Digital detox was a foreign and downright unappealing concept to me because I am constantly checking my cell phone, reading emails, surfing the net or skimming through social media apps. Electronic devices have become common place for not only leisure activities but has extended to the everyday workforce. For those of you that are not familiar with the term, a digital detox is a period of time that a person stops using electronic devices, mobiles, smartphones, laptops, etc.
But isn’t it great to have an abundance of knowledge at our fingertips? To have real-time updates from everything from world events to our favorite sports team?
Few would argue that access to this information is overtly harmful; however, there are many benefits to a digital detox (minimum of 24-hours is highly recommended to attain the desired benefits from your detox).
The immediate impact is giving your senses a break and relieving yourself of the constant demands that are consuming much of your attention and energy. Think of all the alerts that are coming to your smartphone, all the emails that compile in your inboxes; it can be overwhelming when you think about it. When you think further, how much of this myriad of information that is being feed to you is actually truly impacts you?
On a detox, your mind is free to focus on the issues and personal relationships that are important to you and you’ll be able to spend more time focused on those specific issues without the constant interruptions and distractions. With your newfound perspective, maybe you’ll be able to finally solve that work problem that has been plaguing the office for the past few weeks or a new advertising campaign to coincide with a new product launch.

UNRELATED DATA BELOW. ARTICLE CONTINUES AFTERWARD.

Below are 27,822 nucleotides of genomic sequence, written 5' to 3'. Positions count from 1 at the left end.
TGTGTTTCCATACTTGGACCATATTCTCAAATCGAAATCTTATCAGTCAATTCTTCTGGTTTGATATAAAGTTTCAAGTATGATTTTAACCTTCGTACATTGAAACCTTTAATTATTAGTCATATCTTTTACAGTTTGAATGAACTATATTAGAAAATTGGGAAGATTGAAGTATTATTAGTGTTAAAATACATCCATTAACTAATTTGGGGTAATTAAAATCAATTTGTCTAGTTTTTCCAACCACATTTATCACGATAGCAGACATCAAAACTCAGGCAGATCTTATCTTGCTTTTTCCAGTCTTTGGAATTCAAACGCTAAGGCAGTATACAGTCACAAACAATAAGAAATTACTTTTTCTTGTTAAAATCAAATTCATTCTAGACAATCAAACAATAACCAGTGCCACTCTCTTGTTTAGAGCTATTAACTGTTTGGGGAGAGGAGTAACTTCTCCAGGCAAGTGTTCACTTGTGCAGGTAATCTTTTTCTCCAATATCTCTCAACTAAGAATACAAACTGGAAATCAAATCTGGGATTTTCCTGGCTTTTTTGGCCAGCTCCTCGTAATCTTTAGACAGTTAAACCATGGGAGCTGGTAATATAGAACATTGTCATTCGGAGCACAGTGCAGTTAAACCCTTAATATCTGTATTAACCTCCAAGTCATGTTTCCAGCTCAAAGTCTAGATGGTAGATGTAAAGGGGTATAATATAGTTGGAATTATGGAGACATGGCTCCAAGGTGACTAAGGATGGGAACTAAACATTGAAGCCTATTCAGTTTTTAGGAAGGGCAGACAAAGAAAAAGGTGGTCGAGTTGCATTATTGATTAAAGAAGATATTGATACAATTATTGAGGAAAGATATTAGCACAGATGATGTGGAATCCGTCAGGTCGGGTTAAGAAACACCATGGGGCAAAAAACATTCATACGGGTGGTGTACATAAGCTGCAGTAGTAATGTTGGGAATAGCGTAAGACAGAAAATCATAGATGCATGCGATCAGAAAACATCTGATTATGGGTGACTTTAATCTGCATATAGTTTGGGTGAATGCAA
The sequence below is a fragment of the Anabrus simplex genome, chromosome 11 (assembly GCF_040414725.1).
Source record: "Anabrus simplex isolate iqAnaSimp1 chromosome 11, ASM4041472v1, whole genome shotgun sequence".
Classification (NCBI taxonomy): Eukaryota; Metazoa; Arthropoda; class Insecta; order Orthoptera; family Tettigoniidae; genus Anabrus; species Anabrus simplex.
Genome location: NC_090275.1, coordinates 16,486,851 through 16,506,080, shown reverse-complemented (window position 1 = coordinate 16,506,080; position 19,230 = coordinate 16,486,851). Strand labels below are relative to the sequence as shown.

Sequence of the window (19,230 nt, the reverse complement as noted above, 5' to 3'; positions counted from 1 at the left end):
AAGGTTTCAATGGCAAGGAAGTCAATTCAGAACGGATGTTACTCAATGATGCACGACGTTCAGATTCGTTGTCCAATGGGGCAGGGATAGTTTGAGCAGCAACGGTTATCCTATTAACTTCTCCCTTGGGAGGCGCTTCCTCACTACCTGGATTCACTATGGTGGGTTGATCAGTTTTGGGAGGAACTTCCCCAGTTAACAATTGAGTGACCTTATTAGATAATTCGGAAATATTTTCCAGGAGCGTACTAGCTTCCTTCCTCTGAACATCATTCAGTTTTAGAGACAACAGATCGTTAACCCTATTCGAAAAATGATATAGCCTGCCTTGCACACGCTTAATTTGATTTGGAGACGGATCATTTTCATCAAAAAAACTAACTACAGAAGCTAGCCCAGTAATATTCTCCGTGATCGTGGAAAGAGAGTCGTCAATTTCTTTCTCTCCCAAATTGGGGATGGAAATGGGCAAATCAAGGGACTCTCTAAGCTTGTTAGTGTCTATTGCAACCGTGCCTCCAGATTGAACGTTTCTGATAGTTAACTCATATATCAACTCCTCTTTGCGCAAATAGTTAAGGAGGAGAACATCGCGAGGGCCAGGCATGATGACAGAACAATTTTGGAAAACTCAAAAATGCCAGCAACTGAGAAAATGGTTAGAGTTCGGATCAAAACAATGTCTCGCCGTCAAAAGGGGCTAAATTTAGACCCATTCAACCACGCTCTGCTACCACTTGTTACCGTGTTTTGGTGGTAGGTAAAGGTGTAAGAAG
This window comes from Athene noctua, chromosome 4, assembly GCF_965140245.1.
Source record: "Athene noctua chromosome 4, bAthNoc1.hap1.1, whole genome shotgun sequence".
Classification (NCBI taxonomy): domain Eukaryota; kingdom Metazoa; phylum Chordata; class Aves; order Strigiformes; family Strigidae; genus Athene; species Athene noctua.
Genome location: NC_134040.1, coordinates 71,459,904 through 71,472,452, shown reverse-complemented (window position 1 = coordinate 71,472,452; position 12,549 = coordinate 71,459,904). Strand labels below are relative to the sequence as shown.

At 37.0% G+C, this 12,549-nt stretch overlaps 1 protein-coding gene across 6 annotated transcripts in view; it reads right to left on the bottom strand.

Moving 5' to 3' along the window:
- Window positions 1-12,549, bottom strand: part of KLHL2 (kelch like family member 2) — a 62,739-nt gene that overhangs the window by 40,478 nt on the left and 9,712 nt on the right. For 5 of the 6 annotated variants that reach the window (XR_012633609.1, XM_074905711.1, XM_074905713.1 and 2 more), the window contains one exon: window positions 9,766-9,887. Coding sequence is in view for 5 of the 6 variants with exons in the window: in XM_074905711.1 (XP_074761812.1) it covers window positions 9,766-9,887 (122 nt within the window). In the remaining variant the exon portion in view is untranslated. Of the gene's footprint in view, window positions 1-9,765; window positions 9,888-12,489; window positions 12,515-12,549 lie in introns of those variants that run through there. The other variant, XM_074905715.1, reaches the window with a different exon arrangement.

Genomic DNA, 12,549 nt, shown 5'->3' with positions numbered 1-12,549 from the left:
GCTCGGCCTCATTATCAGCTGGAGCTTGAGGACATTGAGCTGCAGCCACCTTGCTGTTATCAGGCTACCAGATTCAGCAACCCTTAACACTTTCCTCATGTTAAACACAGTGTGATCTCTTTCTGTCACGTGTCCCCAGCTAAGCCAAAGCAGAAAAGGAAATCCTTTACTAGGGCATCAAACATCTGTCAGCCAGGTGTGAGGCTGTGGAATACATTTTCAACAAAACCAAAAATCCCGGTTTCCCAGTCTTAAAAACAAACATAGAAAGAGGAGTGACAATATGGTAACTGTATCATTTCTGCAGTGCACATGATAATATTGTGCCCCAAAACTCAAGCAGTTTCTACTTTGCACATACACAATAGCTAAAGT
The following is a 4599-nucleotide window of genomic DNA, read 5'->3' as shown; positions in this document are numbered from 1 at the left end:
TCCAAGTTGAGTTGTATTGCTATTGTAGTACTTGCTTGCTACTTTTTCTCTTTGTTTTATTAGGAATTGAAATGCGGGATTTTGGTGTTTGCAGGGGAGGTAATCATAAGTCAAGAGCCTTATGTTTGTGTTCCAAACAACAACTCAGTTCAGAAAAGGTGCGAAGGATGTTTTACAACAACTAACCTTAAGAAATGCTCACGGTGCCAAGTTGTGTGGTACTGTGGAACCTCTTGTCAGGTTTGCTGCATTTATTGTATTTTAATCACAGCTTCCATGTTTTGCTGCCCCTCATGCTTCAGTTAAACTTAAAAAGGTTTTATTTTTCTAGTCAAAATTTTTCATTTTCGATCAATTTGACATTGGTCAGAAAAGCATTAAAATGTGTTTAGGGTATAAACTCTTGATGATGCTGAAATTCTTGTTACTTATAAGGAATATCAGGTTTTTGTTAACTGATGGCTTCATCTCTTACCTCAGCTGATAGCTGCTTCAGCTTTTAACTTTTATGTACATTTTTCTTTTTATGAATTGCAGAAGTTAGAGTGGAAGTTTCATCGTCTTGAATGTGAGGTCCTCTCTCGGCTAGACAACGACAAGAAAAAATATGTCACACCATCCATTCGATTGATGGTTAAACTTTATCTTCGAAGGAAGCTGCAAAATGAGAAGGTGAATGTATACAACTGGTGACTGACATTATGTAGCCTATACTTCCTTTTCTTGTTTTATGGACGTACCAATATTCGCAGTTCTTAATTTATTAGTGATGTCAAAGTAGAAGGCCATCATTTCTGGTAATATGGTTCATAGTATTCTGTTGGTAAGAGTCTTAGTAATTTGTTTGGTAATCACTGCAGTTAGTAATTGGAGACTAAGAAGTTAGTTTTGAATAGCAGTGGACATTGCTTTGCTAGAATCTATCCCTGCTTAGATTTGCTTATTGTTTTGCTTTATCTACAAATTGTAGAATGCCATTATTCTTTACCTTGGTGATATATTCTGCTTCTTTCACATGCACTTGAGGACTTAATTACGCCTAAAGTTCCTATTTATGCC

If unplugging completely feels overwhelming, try to take small steps to build up to a full detox. Instead of checking Facebook every hour, don’t check it for a couple of days. Stay off your phone in social settings. When was the last time that you were out with a group of friends or your family and you did not check your phone on consistent basis? Resisting this urge allows you to stay in the moment and truly positively impact your personal relationships. Taking these steps should eliminate any anxiety associated with a full detox.
There may be a small group of individuals that will need something more extreme to disconnect. If that is the case, there are retreats available (require a financial commitment) that will distract your mind with outdoor activities, eating healthy and promoting a focus on yourself to drive home the benefits of unplugging.
While the thought of a digital detox may initially seem daunting, the benefits to your mind, health perspective, relationships and your overall freedom should really have you thinking, why didn’t I try this sooner?